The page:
Figure 2: Different representations of penicillin, a) 2-D Kekulé structure, b) 2-D molecular graph c) 1-D simplified molecular-input line-entry specification (SMILES) string [16] d) 3-D graph structure and e) molecular surfaces, from [17].

We can represent molecular structures in several distinct ways, as seen in Figure 2. Developing a one-size-fits-all and generalizable solution is a significant challenge, as these representations capture and reflect different valid configurations of the same molecular instance. To this end, existing methods from natural language processing have been adopted, such as the use of sequence-based models (e.g. recurrent neural networks [18] and Transformers [19]) to tackle 1D and 2D structures, or graph neural networks (GNNs) for handling 3D representations. There can be many simplified molecular-input line-entry specification (SMILES) strings that all represent the same graph, while a recurrent model needs to learn to map all valid permutations of the SMILES string to the same output. A GNN, which inherently respects permutation symmetries, handles this more elegantly.

The properties and interactions of a molecule are not only based on the interatomic bonds and the information provided in a molecular graph, but are also determined by the underlying physical interactions between the atoms, which depend on their 3D geometry [20]. Because of this, 3D molecular representations encode the full geometry of the molecule and thus bring in more information. This is especially useful when determining whether a molecule is the right fit for a binding receptor on a cell membrane.

Including 3D information about molecules as additional input to a machine learning model is expected to result in a more expressive and realistic method of defining their dynamics. The field of geometric deep learning (GDL) allows us to leverage the intrinsic geometrical features of a molecule and enhance the quality of our models. In recent years, GDL has repeatedly proven to be useful in generating insights on relevant molecular properties, as a result of its natural feature extraction capabilities, which will be discussed below [6].

Symmetries, Chiralities, and Geometric Deep Learning

Physical systems and their interactions are inherently equivariant [21]: orientations within the system should not change the physical laws that govern the behaviour and properties of interacting elements. In the field of GDL, symmetry is considered to be an indispensable topic, as it encompasses the properties of an arbitrary coordinate system with respect to transformations such as translations, reflections, rotations, scalings, or permutations [17].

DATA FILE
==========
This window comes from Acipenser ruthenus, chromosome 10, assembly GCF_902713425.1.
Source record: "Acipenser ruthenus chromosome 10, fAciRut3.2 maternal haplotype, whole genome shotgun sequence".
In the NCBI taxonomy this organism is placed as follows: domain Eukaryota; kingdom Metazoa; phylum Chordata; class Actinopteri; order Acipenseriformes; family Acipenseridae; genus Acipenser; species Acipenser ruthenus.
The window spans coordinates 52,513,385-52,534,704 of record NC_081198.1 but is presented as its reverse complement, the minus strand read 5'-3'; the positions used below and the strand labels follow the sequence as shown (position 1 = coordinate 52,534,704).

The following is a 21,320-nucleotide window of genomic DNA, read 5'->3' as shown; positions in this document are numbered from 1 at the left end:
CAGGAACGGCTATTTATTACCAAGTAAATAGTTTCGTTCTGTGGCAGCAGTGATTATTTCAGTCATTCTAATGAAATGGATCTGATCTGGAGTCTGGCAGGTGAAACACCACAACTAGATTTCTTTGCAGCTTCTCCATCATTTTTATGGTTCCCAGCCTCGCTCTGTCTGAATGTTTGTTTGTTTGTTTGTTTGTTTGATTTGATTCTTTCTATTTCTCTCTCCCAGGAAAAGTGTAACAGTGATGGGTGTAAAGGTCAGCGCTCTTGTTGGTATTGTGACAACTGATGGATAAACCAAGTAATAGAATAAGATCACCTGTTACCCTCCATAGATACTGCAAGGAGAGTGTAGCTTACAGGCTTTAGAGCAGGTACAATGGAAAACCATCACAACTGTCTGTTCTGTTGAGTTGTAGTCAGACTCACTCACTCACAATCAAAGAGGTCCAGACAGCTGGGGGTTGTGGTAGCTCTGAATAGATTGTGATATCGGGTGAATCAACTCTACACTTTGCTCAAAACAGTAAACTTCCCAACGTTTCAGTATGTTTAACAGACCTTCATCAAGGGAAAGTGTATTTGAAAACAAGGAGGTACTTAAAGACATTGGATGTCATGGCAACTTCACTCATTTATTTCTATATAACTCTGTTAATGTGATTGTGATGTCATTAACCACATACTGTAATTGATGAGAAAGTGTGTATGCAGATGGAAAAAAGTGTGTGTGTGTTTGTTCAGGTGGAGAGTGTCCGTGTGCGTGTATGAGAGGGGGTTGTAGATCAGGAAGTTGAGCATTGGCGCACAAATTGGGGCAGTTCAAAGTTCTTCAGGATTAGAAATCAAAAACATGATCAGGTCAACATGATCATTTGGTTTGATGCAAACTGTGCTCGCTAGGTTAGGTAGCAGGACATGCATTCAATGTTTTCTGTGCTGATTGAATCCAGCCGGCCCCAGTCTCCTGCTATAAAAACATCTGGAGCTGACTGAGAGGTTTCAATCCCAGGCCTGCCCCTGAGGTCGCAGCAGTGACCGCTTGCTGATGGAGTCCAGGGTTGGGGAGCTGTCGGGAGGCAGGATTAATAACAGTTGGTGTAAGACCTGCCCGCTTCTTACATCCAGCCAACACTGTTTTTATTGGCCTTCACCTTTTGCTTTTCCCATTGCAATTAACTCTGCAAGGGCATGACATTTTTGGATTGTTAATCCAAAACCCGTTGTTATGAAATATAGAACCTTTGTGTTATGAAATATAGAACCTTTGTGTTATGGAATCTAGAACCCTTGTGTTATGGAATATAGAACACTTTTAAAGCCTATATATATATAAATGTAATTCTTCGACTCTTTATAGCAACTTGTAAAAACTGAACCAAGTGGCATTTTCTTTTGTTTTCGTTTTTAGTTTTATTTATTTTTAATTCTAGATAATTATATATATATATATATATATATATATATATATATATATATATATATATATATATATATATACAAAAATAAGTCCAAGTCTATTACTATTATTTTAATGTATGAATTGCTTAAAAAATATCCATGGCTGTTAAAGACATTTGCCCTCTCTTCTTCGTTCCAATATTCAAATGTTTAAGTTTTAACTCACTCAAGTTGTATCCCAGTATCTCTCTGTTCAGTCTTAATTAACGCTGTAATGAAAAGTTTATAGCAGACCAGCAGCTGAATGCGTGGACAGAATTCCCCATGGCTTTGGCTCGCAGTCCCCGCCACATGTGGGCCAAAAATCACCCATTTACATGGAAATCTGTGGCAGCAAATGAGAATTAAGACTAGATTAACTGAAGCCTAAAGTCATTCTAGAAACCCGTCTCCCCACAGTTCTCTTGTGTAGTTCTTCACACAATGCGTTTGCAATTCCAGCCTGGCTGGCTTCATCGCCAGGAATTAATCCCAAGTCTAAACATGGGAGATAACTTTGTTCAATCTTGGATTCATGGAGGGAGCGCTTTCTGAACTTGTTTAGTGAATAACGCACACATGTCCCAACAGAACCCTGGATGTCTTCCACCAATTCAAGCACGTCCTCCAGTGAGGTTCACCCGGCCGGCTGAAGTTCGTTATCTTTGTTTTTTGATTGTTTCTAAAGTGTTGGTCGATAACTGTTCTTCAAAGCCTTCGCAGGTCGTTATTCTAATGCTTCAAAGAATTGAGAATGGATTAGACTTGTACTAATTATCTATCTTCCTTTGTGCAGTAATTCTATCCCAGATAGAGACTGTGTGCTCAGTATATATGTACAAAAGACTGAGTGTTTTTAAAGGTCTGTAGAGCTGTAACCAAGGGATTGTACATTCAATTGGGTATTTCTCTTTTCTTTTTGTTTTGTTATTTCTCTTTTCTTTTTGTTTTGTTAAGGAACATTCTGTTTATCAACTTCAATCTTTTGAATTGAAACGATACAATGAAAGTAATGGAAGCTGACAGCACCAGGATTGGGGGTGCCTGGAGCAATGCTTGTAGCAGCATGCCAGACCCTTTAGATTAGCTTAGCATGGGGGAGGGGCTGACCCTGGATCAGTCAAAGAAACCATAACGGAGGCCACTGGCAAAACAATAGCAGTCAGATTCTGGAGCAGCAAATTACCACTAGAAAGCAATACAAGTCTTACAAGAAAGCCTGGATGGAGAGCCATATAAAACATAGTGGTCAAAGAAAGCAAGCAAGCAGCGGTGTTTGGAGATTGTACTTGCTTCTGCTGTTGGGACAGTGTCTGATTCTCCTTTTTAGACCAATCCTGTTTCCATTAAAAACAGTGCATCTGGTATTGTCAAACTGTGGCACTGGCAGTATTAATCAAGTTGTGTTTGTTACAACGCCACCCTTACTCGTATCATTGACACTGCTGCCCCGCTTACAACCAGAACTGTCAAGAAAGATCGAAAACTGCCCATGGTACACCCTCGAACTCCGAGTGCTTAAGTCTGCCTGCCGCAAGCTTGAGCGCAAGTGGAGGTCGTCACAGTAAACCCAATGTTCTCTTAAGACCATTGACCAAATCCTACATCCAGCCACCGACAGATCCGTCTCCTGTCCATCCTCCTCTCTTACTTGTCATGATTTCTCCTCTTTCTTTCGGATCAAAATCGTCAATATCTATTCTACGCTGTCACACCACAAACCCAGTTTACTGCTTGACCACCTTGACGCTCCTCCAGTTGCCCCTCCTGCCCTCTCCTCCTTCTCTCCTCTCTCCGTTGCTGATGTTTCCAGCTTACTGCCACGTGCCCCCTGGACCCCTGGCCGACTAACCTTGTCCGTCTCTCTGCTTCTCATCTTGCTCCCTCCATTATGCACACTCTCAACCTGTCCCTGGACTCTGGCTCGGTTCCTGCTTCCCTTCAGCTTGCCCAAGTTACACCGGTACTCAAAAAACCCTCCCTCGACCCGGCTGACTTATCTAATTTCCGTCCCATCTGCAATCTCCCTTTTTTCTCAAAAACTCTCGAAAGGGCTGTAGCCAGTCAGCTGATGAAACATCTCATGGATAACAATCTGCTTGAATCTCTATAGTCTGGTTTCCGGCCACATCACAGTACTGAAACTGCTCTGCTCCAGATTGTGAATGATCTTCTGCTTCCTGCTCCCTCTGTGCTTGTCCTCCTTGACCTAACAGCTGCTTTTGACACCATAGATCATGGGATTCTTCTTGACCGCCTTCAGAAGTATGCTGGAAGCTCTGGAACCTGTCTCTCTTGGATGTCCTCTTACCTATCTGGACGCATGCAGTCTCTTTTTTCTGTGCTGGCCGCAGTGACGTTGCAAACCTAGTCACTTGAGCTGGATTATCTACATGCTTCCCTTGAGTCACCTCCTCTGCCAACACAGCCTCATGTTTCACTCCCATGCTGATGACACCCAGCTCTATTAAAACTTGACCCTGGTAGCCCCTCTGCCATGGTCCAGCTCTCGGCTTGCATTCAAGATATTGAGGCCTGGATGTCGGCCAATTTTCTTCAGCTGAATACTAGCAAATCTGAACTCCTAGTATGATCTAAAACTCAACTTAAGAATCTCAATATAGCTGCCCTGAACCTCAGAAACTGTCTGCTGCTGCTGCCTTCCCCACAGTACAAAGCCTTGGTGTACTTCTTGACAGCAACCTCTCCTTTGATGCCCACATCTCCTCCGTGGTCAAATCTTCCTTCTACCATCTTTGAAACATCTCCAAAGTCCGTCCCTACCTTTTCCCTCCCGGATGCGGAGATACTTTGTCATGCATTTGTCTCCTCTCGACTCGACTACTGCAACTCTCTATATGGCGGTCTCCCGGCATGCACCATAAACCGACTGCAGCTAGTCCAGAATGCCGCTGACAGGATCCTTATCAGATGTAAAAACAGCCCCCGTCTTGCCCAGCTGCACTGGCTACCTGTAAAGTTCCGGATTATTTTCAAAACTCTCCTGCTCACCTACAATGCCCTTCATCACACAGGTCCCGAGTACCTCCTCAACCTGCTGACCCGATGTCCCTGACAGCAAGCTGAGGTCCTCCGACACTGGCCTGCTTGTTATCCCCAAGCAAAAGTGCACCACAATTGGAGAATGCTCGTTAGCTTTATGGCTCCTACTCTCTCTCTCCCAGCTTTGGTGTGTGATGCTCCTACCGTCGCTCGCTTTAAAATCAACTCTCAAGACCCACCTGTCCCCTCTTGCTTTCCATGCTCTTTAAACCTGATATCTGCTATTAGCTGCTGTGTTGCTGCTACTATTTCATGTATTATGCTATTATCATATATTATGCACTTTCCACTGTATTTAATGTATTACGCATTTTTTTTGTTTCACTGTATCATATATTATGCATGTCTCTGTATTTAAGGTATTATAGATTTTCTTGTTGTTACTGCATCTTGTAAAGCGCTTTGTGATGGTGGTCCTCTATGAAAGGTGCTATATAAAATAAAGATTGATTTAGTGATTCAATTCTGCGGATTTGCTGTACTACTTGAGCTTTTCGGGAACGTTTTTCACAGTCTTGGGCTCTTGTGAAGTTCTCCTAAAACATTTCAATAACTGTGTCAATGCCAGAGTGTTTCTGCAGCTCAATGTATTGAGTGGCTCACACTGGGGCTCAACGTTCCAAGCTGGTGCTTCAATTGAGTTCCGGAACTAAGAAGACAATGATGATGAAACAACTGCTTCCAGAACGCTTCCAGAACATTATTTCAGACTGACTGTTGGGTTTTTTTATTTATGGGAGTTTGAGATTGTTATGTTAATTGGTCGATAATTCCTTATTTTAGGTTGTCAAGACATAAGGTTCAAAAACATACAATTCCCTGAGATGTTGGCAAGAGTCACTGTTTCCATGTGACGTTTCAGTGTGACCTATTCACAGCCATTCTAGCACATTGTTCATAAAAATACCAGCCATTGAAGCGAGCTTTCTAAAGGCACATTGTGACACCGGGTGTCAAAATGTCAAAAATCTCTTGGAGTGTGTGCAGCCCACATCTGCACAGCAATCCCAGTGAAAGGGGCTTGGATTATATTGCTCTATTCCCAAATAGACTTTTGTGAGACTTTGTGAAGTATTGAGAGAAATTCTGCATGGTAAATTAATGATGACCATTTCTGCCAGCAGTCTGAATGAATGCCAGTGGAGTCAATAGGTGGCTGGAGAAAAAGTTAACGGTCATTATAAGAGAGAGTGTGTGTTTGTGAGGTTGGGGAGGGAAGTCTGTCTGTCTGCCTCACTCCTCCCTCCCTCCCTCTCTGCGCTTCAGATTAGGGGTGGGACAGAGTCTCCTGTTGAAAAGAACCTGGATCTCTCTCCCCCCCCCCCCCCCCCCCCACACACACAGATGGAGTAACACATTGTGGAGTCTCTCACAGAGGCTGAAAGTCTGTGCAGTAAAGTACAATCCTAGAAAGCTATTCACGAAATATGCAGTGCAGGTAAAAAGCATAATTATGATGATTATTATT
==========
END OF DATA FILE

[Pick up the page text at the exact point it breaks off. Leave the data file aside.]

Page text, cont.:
Traditional machine learning models make no assumption of symmetry (and hence, are not symmetry-aware), and are sensitive to the choice of coordinate system. To be able to recognize an n-dimensional pattern in any orientation, such a model needs to explicitly be passed every possible configuration and permutation of an input (such as an image) to understand all input cases. To avoid having to augment the data a multitude of times, one could leverage the geometry of the image. Leveraging the geometry of the task at hand is not a novel concept -- in the field of image analysis, when considering a 2-D image, convolutional neural networks (CNNs) are able to detect an object irrespective of its position within the image. By respecting the geometry of the task at hand, the model learns more efficiently, as one can significantly reduce the number of trainable parameters [22].

In machine learning, the notion of symmetry is often recast in terms of invariance and equivariance. These express the behaviour of any mathematical function with respect to a transformation $T$ of an acting symmetry group [23]. Based on the definitions provided in [17], we illustrate these concepts below. We take a mathematical function, $F$, which we apply to a given input, $X$. $F(X)$ can therein transform equivariantly or invariantly:

  • Equivariance: A function $F$  applied to an input $X$ is equivariant to a transformation $T$ if the transformation of  $X$ commutes with the transformation of $F(X)$, via a transformation $T$  of the same symmetry group, such that: $F(T(X)) = T(F(X))$.
  • Invariance: Invariance is a special case of equivariance, where $F(X)$ is invariant to $T$ if $T$ is the trivial group action (i.e., identity): $F(T(X)) = T(F(X)) = F(X)$.
Figure 3: Visual representations of the concepts of equivariance and invariance in geometric deep learning, from [24]. 

Or, in other words, equivariance deals with the notion that one transforms the output in the same way one transforms the input, while invariance deals with the notion that transformations of the input do not affect the output, as visible in Figure 3.

For molecules, relevant transformations within the 3D space involve rotations, and translations are part of a symmetry group under which a system is invariant. This symmetry group is denoted as the special Euclidean group in 3 dimensions, SE(3). The difference between the Euclidean group in 3 dimensions, E(3), is the omission of the reflection as a valid transformation. This principle introduces us to the notion of translation invariance: for a molecule of  atoms, translating our input coordinates $r_1, \dots, r_n$ by $g \in R_3$  to become $r_{1} +g, \dots, r_{n} +g$, which should not change the output of the model [20].